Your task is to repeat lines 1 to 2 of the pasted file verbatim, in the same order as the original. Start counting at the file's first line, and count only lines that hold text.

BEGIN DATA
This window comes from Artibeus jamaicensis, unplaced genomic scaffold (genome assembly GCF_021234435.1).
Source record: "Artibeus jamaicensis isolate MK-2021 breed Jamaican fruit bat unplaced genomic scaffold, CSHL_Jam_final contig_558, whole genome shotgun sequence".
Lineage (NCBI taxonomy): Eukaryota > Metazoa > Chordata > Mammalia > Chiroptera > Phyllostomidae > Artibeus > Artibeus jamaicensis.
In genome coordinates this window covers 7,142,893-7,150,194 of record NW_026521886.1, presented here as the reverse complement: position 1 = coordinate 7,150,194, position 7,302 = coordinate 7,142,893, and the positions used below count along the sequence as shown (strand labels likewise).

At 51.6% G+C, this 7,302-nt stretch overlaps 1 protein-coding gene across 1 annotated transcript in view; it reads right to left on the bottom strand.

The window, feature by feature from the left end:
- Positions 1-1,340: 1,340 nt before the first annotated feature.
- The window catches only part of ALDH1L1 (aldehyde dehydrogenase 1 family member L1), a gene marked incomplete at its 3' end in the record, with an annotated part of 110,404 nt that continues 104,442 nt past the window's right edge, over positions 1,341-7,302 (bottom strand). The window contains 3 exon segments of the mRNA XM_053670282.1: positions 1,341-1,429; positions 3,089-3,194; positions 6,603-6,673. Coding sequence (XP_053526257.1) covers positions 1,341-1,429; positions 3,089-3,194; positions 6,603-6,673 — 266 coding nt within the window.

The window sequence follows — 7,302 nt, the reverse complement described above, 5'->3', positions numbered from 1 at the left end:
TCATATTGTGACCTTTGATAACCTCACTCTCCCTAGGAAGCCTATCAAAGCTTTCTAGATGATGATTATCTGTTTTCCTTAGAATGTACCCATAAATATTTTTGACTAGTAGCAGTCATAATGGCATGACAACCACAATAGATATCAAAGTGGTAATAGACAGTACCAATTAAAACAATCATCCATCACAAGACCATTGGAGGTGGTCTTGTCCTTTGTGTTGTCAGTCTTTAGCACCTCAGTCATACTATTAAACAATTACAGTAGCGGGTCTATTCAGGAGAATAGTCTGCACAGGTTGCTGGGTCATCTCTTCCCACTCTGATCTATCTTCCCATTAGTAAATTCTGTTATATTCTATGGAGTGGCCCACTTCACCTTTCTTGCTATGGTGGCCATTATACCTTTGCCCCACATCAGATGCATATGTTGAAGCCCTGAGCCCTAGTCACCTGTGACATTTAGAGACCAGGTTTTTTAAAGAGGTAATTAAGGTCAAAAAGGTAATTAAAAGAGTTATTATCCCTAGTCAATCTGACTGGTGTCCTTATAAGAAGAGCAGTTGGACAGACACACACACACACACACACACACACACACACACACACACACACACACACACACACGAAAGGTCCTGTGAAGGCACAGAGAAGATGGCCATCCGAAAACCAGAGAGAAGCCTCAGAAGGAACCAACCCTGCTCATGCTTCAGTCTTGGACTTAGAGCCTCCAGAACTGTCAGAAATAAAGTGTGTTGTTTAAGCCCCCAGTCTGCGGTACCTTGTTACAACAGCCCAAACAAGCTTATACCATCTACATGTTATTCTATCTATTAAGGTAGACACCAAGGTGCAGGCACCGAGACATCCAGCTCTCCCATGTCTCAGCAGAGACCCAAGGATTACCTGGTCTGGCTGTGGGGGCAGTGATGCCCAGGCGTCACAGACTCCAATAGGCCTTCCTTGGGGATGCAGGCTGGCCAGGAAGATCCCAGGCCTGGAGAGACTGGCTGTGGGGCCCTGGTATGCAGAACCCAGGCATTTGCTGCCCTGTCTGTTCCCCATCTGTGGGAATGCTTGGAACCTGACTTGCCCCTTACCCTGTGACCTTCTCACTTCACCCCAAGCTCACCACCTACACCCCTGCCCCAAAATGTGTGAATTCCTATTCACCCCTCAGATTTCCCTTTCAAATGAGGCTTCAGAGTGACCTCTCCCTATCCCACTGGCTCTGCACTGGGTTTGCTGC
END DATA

This window comes from Artibeus jamaicensis, unplaced genomic scaffold (genome assembly GCF_021234435.1).
Source record: "Artibeus jamaicensis isolate MK-2021 breed Jamaican fruit bat unplaced genomic scaffold, CSHL_Jam_final contig_558, whole genome shotgun sequence".